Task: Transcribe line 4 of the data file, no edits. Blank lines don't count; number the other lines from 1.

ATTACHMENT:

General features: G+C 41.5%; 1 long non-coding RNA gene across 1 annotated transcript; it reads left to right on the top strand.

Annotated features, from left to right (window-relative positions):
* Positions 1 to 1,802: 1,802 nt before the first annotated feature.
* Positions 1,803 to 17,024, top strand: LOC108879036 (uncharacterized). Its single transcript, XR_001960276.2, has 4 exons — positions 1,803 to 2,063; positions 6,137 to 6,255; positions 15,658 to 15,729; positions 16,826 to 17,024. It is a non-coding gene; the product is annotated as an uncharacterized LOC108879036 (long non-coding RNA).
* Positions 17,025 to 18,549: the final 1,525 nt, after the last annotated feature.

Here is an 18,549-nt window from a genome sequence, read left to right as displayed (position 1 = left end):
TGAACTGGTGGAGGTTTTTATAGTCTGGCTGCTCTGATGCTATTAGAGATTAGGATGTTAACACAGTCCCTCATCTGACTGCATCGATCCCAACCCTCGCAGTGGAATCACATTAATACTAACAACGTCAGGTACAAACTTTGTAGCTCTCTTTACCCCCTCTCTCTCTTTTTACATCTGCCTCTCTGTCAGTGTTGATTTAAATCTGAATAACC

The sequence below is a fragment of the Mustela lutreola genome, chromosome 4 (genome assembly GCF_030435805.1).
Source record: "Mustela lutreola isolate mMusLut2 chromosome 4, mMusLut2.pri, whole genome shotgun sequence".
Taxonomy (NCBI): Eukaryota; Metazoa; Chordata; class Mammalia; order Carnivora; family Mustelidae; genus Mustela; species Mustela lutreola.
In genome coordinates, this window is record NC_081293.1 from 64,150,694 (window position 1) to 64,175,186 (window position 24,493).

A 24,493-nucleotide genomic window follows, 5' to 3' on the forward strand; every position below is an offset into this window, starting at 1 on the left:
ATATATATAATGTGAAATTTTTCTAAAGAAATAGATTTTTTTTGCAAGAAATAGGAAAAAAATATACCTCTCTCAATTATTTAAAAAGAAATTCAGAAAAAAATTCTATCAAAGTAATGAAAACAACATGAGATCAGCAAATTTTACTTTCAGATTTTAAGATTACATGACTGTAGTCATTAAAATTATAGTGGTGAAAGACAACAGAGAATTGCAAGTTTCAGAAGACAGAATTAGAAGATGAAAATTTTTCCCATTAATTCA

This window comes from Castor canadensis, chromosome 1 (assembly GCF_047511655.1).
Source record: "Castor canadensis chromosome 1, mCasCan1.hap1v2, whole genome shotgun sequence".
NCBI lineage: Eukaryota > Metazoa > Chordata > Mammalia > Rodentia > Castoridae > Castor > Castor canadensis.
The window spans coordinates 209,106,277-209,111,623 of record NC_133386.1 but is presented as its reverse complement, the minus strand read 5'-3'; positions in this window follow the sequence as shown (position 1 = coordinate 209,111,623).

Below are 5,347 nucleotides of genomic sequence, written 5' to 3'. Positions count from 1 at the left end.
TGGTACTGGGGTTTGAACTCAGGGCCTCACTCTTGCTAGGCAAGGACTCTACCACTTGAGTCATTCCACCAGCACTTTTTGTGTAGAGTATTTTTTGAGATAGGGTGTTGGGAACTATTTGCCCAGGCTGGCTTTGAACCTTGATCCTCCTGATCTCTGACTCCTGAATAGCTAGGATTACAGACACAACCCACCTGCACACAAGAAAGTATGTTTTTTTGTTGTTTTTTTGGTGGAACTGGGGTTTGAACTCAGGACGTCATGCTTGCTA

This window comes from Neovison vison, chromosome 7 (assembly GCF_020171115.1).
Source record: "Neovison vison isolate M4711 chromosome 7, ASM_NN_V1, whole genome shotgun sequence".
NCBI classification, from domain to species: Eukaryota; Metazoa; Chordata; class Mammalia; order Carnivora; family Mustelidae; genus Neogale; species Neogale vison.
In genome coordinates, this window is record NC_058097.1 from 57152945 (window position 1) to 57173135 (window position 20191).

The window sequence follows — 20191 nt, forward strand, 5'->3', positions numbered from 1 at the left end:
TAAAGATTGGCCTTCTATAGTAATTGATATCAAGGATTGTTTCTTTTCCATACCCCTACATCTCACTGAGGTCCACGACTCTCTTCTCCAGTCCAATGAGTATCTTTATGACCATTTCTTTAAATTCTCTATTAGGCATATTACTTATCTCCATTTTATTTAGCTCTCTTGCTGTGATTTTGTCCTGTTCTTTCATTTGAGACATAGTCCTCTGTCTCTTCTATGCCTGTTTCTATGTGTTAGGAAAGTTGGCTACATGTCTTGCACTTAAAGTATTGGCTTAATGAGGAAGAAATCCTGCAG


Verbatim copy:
* Positions 1,803 to 17,024, top strand: LOC108879036 (uncharacterized). Its single transcript, XR_001960276.2, has 4 exons — positions 1,803 to 2,063; positions 6,137 to 6,255; positions 15,658 to 15,729; positions 16,826 to 17,024. It is a non-coding gene; the product is annotated as an uncharacterized LOC108879036 (long non-coding RNA).